USB Packet Formats and types as per V2.0 and V3.2

The USB stands for Universal Serial Bus. It is interface similar to RS232 and RS485 but supports higher data rates at various distances. USB supports peer to peer communication. In this type of interface, communication takes place between host and peripheral and not between two hosts (or peripherals). The USB standard defines specifications for cables, connectors and protocols. It mentions requirements for connection, communication and PS (power supply) between PCs and peripheral devices.

There are various versions of USB which include v1.x, v2.x and V3.x. Each of these versions support different data rates viz. 60 Mbps, 625 Mbps and 1.25-2.5 Gbps respectively. USB 2.0 is known as high speed, USB 3.0 is known as superspeed and USB 3.2 is known as superspeedplus. USB standards support cables with length upto 5 meters. Beyond this, USB hubs are required to expand connectivity.

Let us explore USB packet formats, types and structure including USB Token packet, Data packet, SoF packet and handshake packet as per V2.0 and V3.2.

USB packets as per V2.0

• All the USB packets consists of "SYNC" at the beginning and "EOP" (End Of Packet) at the end. SYNC field is also known as preamble which is used for synchronization between device and host.
• PID (Packet ID): It is used to identify type of packet which is to be transmitted. There are 4 bits in PID field, however to insure it is received correctly, the 4 bits are complemented and repeated after initial 4 bits. Hence PID is total 8 bits in size.
PID = { PID0, PID1, PID2, PID3, PID0', nPID1', nPID2', nPID3 }
ADDR: This field specifies which device the packet is designated for. It is 7 bits in size.
ENDP (endpoint field): It is made up of 4 bits in size. It allows 16 possible endpoints.
CRC (Cyclic Redundancy Check): It is used to detect erroneous packets.It is 5 bits in size.
EOP: End of Packet.

USB PID types

USB (Universal Serial Bus) is a standardized communication protocol commonly used in computer systems and electronic devices for connecting peripherals. USB communication involves the exchange of information through a series of packets. Each USB transaction consists of several packet types, including Token packets, Data packets, Start of Frame (SOF) packets, and Handshake packets. Let us understand functions of each of these packet types as defined in USB 2.0.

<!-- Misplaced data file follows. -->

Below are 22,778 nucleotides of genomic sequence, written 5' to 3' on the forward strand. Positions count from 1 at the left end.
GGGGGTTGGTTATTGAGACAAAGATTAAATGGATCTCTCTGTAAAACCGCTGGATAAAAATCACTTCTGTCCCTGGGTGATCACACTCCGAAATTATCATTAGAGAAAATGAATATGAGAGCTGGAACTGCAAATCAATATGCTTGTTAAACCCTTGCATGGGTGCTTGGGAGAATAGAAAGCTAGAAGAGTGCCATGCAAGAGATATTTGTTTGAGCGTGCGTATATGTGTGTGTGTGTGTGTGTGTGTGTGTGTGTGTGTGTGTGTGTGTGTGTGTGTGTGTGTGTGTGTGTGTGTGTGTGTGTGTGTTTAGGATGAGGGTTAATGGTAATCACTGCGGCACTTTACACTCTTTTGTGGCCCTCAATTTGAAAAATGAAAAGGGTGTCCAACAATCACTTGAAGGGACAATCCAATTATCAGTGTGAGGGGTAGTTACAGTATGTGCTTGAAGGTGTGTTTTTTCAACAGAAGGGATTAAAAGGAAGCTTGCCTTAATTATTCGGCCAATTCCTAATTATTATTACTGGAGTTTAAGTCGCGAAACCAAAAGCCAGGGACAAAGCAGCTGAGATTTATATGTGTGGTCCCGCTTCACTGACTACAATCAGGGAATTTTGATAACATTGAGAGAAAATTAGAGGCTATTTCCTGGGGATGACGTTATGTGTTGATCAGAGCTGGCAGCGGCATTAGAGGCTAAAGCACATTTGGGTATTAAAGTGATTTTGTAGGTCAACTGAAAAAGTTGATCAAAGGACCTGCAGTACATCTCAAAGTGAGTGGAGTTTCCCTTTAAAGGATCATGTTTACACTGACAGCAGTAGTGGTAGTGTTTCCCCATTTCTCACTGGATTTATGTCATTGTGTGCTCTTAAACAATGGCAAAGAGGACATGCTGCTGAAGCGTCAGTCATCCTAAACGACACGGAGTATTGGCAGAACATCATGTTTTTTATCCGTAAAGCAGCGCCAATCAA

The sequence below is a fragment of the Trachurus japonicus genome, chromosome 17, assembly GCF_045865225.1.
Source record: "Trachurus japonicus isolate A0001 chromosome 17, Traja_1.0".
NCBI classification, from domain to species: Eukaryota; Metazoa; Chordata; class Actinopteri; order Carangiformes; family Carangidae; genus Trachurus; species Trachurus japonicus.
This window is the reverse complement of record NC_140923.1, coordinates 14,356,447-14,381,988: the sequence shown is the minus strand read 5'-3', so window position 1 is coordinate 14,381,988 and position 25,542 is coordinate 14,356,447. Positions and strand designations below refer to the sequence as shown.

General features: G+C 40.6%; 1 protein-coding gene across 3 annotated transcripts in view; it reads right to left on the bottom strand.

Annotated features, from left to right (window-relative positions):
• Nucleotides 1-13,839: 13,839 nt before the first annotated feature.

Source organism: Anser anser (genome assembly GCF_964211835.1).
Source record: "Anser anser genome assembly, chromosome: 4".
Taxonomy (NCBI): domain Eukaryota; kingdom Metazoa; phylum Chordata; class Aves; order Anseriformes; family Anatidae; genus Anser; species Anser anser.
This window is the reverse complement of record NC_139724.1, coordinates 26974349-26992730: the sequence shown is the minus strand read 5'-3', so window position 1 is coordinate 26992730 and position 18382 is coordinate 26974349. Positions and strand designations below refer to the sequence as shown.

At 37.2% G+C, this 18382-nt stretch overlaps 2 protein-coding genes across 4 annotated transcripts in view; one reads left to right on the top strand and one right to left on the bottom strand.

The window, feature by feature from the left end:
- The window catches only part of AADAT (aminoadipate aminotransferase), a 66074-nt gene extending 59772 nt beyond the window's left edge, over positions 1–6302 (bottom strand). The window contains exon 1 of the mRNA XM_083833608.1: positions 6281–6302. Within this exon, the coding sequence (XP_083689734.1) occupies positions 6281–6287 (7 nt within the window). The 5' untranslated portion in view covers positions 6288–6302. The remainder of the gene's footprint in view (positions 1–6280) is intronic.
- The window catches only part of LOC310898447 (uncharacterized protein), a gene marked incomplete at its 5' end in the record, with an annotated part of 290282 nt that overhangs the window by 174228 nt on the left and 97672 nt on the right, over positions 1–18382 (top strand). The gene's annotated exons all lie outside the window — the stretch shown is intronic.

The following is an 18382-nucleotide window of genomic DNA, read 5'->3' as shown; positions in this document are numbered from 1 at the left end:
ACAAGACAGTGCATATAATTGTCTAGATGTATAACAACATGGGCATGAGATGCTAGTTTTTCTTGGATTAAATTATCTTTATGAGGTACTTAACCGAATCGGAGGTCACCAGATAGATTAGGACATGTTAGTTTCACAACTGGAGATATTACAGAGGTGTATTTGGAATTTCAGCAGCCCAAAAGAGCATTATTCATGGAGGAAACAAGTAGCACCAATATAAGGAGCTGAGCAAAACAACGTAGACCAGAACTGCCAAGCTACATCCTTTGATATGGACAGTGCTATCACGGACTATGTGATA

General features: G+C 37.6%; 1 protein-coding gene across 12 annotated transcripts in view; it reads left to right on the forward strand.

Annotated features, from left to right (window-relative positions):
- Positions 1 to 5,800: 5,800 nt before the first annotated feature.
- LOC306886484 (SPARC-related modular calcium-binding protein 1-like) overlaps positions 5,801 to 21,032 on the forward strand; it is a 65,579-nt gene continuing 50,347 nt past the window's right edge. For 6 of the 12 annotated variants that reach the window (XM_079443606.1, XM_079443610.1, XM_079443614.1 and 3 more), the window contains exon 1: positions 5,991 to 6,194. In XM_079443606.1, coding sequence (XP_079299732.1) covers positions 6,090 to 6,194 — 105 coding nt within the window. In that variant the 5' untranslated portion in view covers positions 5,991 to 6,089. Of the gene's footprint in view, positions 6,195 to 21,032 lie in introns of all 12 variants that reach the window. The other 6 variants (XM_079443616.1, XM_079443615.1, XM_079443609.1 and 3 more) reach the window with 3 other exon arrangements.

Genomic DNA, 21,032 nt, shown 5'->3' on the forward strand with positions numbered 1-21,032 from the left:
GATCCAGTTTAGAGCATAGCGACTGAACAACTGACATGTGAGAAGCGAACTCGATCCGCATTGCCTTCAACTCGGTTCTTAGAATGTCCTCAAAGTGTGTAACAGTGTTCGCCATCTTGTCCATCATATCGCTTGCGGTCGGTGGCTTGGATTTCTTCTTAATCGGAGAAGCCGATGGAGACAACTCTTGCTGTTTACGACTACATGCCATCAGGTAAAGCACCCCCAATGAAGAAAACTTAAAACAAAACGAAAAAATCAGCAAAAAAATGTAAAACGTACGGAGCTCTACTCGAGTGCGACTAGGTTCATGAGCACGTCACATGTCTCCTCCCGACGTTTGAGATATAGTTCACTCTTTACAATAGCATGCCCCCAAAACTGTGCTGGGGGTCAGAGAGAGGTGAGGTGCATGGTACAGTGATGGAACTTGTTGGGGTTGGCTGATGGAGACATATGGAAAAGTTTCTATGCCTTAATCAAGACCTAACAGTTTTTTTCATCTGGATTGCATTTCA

USB Packet Types v2

USB Token Packet

• Function: Token packets initiate and manage USB transactions. They convey information about the type of transaction (e.g., read or write), the target device's address, and the endpoint within the device.
• Packet Structure: Token packets contain fields such as Sync, PID (Packet ID), ADDR (device address), ENDP (endpoint number), and CRC16 (Cyclic Redundancy Check for error detection).

USB Data Packet

• Function: Data packets carry the actual payload of information being transferred between the host and the device. The payload may include data from the host to the device or vice versa, depending on the transaction type.
• Packet Structure: Data packets include Sync, PID, DATA (payload), and CRC16. The payload size can vary depending on the endpoint's specifications.

USB Handshake Packet

• Function: Handshake packets acknowledge the successful receipt of data or indicate errors in the communication. They serve to confirm the completion of a data transfer or report any issues that may have occurred during the process.
• Packet Structure: Handshake packets include Sync, PID (ACK, NAK, or STALL), and CRC16. The PID field specifies the type of handshake response.

USB SoF Packet

• Function: SOF packets are used to keep devices synchronized in time. They are sent periodically to mark the beginning of each frame and help devices maintain proper timing for communication.